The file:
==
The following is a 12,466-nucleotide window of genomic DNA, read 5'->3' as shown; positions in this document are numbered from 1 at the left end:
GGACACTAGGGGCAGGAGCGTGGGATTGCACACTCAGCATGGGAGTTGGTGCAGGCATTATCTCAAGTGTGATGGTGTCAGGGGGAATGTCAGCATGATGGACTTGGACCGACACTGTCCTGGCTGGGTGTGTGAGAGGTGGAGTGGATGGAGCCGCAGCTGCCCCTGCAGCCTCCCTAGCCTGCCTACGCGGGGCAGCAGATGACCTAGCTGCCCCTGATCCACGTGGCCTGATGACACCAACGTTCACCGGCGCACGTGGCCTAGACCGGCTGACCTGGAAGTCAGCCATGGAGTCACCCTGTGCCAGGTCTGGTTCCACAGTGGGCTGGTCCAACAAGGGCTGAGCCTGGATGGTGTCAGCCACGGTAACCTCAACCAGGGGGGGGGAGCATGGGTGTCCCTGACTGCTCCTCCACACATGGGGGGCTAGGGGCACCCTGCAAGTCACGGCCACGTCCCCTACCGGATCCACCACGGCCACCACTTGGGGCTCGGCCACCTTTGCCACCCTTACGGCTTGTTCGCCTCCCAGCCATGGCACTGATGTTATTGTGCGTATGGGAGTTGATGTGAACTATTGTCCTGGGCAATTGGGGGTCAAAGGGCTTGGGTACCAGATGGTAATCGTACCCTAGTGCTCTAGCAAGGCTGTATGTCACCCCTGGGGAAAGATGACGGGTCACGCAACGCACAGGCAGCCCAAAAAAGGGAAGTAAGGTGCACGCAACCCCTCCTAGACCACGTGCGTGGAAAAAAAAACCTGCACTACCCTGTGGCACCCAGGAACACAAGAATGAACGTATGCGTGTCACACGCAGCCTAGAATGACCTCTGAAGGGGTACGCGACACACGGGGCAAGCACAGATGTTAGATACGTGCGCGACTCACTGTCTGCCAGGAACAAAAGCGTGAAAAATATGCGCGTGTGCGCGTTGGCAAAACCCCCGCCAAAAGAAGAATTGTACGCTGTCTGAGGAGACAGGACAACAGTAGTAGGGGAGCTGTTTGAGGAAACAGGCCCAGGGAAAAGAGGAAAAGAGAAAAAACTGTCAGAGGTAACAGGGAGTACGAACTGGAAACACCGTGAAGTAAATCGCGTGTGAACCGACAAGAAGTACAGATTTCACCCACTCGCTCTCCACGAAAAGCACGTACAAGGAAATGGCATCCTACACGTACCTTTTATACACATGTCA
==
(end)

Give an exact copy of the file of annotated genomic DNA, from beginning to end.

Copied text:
The following is a 12,466-nucleotide window of genomic DNA, read 5'->3' as shown; positions in this document are numbered from 1 at the left end:
GGACACTAGGGGCAGGAGCGTGGGATTGCACACTCAGCATGGGAGTTGGTGCAGGCATTATCTCAAGTGTGATGGTGTCAGGGGGAATGTCAGCATGATGGACTTGGACCGACACTGTCCTGGCTGGGTGTGTGAGAGGTGGAGTGGATGGAGCCGCAGCTGCCCCTGCAGCCTCCCTAGCCTGCCTACGCGGGGCAGCAGATGACCTAGCTGCCCCTGATCCACGTGGCCTGATGACACCAACGTTCACCGGCGCACGTGGCCTAGACCGGCTGACCTGGAAGTCAGCCATGGAGTCACCCTGTGCCAGGTCTGGTTCCACAGTGGGCTGGTCCAACAAGGGCTGAGCCTGGATGGTGTCAGCCACGGTAACCTCAACCAGGGGGGGGGAGCATGGGTGTCCCTGACTGCTCCTCCACACATGGGGGGCTAGGGGCACCCTGCAAGTCACGGCCACGTCCCCTACCGGATCCACCACGGCCACCACTTGGGGCTCGGCCACCTTTGCCACCCTTACGGCTTGTTCGCCTCCCAGCCATGGCACTGATGTTATTGTGCGTATGGGAGTTGATGTGAACTATTGTCCTGGGCAATTGGGGGTCAAAGGGCTTGGGTACCAGATGGTAATCGTACCCTAGTGCTCTAGCAAGGCTGTATGTCACCCCTGGGGAAAGATGACGGGTCACGCAACGCACAGGCAGCCCAAAAAAGGGAAGTAAGGTGCACGCAACCCCTCCTAGACCACGTGCGTGGAAAAAAAAACCTGCACTACCCTGTGGCACCCAGGAACACAAGAATGAACGTATGCGTGTCACACGCAGCCTAGAATGACCTCTGAAGGGGTACGCGACACACGGGGCAAGCACAGATGTTAGATACGTGCGCGACTCACTGTCTGCCAGGAACAAAAGCGTGAAAAATATGCGCGTGTGCGCGTTGGCAAAACCCCCGCCAAAAGAAGAATTGTACGCTGTCTGAGGAGACAGGACAACAGTAGTAGGGGAGCTGTTTGAGGAAACAGGCCCAGGGAAAAGAGGAAAAGAGAAAAAACTGTCAGAGGTAACAGGGAGTACGAACTGGAAACACCGTGAAGTAAATCGCGTGTGAACCGACAAGAAGTACAGATTTCACCCACTCGCTCTCCACGAAAAGCACGTACAAGGAAATGGCATCCTACACGTACCTTTTATACACATGTCA